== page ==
Sp2 is a member of the Sp family of transcription factors, proteins that act as cellular “switchboard operators” by turning genes on or off as needed. The scientists, with the Center for Comparative Medicine and Translational Research (CCMTR), had noted that the development of skin tumors was correlated with the production of too much Sp2, and others had noted similar findings in prostate cancers, but beyond that very little was known about the protein.
Dr. Jonathan Horowitz, an associate professor of oncology in the Department of Molecular Biomedical Sciences, and CCMTR colleagues Dr. Jeffrey Yoder, Jianzhen Xie, Haifeng Yin, and Teresa Nichols, wondered whether they could use over-production of Sp2 in tumors as an early indicator of tumor formation. They inserted a fluorescent marker into zebrafish—attached to the Sp2 gene—allowing them to trace the synthesis of Sp2 throughout the organism. When the zebrafish were viewed under ultraviolet light, the Sp2 marker glowed red where the gene was expressed.
“Zebrafish are good model animals for this research because their embryos develop in a 24-hour period, and they develop externally so you can watch what is happening under a microscope,”
According to Dr. Horowitz, earlier findings had suggested that Sp2 regulated development—
“We noticed that in the adult zebrafish that carried the fluorescent marker, the ‘lights were out’ except in the ovaries of the females, which glowed bright red,” Dr. Horowitz says. “Then when the female laid her eggs they also glowed red. This told us that Sp2 must be important for the earliest stages of development. Sure enough, if we eliminated Sp2 in an embryo the embryo simply didn’t develop. We think that we’ve uncovered a fundamental mechanism for embryonic development.”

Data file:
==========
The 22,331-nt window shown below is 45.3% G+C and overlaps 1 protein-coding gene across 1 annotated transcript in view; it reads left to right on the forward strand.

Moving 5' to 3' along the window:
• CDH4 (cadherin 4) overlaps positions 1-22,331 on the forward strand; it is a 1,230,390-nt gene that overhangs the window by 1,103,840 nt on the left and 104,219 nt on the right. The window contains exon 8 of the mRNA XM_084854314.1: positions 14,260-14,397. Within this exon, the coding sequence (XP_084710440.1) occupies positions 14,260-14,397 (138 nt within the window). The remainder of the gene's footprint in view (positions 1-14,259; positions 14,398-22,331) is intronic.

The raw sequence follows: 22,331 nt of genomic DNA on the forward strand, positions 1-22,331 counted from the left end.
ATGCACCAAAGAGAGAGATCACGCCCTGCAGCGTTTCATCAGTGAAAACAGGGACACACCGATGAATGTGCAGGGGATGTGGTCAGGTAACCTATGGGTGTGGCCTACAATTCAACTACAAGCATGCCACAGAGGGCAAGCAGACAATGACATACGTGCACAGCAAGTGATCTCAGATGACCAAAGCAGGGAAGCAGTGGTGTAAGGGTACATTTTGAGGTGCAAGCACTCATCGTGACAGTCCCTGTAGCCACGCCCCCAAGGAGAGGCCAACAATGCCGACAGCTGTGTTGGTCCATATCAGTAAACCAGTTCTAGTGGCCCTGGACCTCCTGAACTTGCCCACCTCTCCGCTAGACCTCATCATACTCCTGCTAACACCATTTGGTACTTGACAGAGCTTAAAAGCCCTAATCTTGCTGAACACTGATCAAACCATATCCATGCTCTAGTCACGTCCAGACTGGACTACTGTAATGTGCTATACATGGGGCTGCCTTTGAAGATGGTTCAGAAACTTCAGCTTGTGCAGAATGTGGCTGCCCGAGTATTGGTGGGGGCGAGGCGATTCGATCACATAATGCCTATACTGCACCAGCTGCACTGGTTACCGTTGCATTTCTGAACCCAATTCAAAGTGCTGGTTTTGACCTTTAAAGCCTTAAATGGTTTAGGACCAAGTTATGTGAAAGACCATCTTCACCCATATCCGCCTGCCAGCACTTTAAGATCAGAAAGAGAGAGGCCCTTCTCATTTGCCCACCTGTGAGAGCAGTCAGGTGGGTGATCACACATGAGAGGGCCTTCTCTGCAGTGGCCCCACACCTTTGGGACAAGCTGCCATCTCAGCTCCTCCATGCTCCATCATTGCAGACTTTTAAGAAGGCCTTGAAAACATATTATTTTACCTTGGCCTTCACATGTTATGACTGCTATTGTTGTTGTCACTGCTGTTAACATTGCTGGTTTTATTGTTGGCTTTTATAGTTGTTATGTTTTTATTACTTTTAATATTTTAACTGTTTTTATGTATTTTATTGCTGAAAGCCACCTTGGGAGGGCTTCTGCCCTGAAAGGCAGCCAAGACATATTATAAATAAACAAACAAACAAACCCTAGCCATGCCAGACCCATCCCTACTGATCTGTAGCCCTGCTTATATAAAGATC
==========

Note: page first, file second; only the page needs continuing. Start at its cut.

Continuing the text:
The CCMTR team’s findings will appear in the February 2010 issue of the Journal of Biological Chemistry.
Dr. Horowitz believes that the fluorescent fish will help him answer another question about Sp2: whether the protein plays a role in the development of certain types of cancer.
“If Sp2 is important in the development of brain cancer, for example, and you’re using our fluorescent zebrafish to study brain tumors, then theoretically as the tumor grows you should see a bright red brain when you look at those fish under ultraviolet light,” Dr. Horowitz says. “We think that these fish may be a useful tool—an aquatic canary in the coal mine—that will allow us to detect early tumor development.”
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